The Spokane City Council has a hearing Monday night on putting the Community Bill of Rights on the November ballot. No one who fancies him- or herself an astute political observer would wager against the proposition making the ballot.
The bet that is almost as safe is that the campaign between now and Nov. 3 will be a full-out affair. The question is: Will both sides live by the “Chicago Way” maxim “If they bring a knife, you bring a gun”?
Last week, Envision Spokane, the prime mover of the charter change, cried foul in a letter to council members and Rich Hadley, the head of Greater Spokane Inc., over opposition tactics thus far. Instead of a full and frank discussion, opponents seemed ready to launch a “smear campaign,” wrote Kai Huschke, campaign director.
The tactics cited include filing a public records request with Spokane Public Schools for any e-mails sent by Brad Read, a district employee who is Envision Spokane president; filing a complaint with the state Public Disclosure Commission in July, which Huschke described as “an attempt to resuscitate a complaint” originally filed in March; and hiring Naomi Nims, who claims to be a journalist writing an exposé on Envision Spokane board members.
“We don’t believe that these actions are in keeping with the spirit of debate on the substantive merits of the Community Bill of Rights,” Huschke wrote.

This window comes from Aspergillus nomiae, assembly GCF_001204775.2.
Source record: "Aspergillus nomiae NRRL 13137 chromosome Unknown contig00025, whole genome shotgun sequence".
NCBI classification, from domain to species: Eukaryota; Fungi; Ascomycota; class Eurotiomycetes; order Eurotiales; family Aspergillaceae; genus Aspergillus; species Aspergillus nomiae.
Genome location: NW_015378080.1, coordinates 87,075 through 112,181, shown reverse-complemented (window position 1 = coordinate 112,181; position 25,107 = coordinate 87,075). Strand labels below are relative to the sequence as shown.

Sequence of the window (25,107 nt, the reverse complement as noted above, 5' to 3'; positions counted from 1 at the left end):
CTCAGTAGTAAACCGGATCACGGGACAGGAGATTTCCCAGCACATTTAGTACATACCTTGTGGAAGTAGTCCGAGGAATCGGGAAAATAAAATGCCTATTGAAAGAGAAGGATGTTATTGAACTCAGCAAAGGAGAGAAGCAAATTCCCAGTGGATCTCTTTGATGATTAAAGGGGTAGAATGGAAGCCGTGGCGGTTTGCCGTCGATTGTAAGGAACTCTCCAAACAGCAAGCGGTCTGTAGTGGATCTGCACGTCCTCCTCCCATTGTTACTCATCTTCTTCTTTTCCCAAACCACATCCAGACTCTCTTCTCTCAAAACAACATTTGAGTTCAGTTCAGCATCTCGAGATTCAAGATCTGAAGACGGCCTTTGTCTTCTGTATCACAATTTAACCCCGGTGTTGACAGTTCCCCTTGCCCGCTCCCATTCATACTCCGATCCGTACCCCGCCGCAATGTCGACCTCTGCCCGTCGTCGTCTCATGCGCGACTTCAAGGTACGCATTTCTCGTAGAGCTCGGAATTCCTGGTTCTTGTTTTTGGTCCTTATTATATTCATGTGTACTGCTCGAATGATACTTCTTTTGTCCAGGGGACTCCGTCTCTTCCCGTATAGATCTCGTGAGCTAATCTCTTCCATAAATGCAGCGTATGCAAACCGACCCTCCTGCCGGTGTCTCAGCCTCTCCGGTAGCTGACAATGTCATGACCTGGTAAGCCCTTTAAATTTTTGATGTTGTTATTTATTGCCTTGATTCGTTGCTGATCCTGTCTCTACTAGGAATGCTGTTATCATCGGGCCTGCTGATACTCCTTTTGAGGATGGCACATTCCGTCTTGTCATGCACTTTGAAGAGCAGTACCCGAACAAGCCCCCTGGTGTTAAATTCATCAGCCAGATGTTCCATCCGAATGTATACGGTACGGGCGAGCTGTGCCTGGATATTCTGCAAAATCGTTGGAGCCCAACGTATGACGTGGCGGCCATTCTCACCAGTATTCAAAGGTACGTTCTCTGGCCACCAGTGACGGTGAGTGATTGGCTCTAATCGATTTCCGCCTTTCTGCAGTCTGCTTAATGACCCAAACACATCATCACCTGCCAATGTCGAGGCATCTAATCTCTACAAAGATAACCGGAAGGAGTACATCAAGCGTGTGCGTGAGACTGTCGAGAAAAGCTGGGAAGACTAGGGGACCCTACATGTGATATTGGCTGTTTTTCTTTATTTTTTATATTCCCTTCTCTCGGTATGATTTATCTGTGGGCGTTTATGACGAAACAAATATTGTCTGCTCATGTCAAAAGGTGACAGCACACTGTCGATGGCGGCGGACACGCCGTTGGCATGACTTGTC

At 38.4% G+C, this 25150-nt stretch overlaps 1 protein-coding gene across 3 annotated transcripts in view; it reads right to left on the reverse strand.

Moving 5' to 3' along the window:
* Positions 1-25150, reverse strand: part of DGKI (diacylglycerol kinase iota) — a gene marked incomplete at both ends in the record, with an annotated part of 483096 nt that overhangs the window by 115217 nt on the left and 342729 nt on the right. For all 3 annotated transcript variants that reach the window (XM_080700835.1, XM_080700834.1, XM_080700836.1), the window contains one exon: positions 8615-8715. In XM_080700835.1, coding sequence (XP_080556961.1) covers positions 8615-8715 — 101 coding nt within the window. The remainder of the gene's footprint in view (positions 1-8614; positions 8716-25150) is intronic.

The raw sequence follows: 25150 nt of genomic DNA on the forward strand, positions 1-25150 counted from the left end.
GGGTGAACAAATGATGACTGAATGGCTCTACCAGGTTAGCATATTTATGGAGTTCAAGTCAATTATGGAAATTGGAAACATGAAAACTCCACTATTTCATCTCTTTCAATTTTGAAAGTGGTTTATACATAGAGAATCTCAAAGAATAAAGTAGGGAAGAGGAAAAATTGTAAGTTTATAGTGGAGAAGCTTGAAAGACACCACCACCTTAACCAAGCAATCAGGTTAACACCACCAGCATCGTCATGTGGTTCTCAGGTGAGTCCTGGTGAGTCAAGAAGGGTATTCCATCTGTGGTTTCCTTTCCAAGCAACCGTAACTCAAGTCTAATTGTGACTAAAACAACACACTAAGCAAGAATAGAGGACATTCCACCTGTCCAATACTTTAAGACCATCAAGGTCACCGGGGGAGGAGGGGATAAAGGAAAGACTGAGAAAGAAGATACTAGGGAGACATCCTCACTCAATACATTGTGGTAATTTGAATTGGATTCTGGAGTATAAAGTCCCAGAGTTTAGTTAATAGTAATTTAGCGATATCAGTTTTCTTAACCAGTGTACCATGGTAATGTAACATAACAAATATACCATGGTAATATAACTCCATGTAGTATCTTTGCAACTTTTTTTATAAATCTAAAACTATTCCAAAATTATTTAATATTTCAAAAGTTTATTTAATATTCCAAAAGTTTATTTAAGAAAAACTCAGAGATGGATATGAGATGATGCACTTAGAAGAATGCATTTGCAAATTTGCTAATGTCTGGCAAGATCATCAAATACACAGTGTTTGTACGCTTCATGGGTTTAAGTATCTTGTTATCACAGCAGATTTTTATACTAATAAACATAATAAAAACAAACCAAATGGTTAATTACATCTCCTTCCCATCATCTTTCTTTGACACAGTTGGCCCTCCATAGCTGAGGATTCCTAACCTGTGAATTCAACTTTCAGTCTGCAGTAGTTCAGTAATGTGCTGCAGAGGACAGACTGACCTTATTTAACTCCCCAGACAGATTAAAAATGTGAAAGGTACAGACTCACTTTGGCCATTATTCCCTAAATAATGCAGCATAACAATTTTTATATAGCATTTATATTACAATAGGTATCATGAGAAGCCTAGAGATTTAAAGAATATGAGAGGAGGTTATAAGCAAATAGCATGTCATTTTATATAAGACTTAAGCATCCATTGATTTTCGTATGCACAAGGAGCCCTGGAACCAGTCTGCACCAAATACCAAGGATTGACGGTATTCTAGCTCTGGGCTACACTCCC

There’s no doubt that the first two points are correct. Edie Streicher of the Spokane Home Builders Association said that group asked for Read’s e-mails. “Why not?” she said. “We have the right to see them” because Read is a public employee.
The school district is processing the request and asking for some clarification, spokeswoman Terren Roloff said. District policy allows “incidental and infrequent personal use,” which is how Read characterizes his e-mail use. It does not allow using a district account for commercial activities or political lobbying, unless the lobbying has the approval of the superintendent.
As previously reported, the Home Builders did file a complaint with the PDC that is not yet resolved. But Streicher counters – and Huschke agrees – that it’s really the first complaint. In March, they made an inquiry about whether the group was following campaign laws but didn’t file a formal complaint.
Streicher insists both tactics are standard in any serious campaign. Hadley, who is on vacation and hadn’t seen the letter until forwarded a copy to get comments for this column, agreed: “To call that a smear is a little overstated,” he said. “This is fairly normal.”
Voters are usually the best arbiter of normal. It would be hardball in the school board race but standard operating procedure in a congressional campaign.
Streicher and Hadley said they knew nothing of a person posing as a journalist to write an exposé or gather what sounds like opposition research. “That’s not ethical at all. That’s not a tactic we would use,” Streicher said. Nor does she know a person named Naomi Nims.
But that doesn’t mean Huschke is wrong about it. Someone identifying herself as Naomi Nims contacted people who have worked with Envision Spokane board members; she claimed to be working for unnamed opponents of the proposal and was trying to dig up dirt, said a source not connected with either side.
That tactic, if it surfaces, could blow up on anyone using it. Even with a tangential connection to the opposition campaign, the fallout could be pretty widespread and the whole campaign could spiral down in a local political version of Mutually Assured Destruction.
Not that political reporters would complain, of course. But it doesn’t hurt to remember the line after “you bring a gun” when Jimmy Malone describes “the Chicago Way” to Eliot Ness in “The Untouchables.”